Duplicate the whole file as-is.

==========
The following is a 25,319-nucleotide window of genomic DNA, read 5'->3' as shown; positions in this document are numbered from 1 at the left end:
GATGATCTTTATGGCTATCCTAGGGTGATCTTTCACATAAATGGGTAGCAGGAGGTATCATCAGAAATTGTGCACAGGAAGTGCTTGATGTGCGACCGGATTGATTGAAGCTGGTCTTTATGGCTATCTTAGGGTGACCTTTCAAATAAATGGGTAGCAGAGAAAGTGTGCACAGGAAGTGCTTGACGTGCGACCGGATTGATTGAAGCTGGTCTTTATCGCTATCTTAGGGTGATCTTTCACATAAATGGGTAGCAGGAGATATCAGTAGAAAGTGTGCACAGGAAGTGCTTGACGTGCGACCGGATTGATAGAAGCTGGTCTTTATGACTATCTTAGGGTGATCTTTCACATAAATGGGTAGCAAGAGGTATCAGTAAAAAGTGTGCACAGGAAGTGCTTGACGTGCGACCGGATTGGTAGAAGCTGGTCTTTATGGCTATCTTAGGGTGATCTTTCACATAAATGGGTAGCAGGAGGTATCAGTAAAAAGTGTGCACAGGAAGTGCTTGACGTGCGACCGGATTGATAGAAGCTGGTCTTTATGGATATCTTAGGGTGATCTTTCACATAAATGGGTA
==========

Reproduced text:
The following is a 25,319-nucleotide window of genomic DNA, read 5'->3' as shown; positions in this document are numbered from 1 at the left end:
GATGATCTTTATGGCTATCCTAGGGTGATCTTTCACATAAATGGGTAGCAGGAGGTATCATCAGAAATTGTGCACAGGAAGTGCTTGATGTGCGACCGGATTGATTGAAGCTGGTCTTTATGGCTATCTTAGGGTGACCTTTCAAATAAATGGGTAGCAGAGAAAGTGTGCACAGGAAGTGCTTGACGTGCGACCGGATTGATTGAAGCTGGTCTTTATCGCTATCTTAGGGTGATCTTTCACATAAATGGGTAGCAGGAGATATCAGTAGAAAGTGTGCACAGGAAGTGCTTGACGTGCGACCGGATTGATAGAAGCTGGTCTTTATGACTATCTTAGGGTGATCTTTCACATAAATGGGTAGCAAGAGGTATCAGTAAAAAGTGTGCACAGGAAGTGCTTGACGTGCGACCGGATTGGTAGAAGCTGGTCTTTATGGCTATCTTAGGGTGATCTTTCACATAAATGGGTAGCAGGAGGTATCAGTAAAAAGTGTGCACAGGAAGTGCTTGACGTGCGACCGGATTGATAGAAGCTGGTCTTTATGGATATCTTAGGGTGATCTTTCACATAAATGGGTA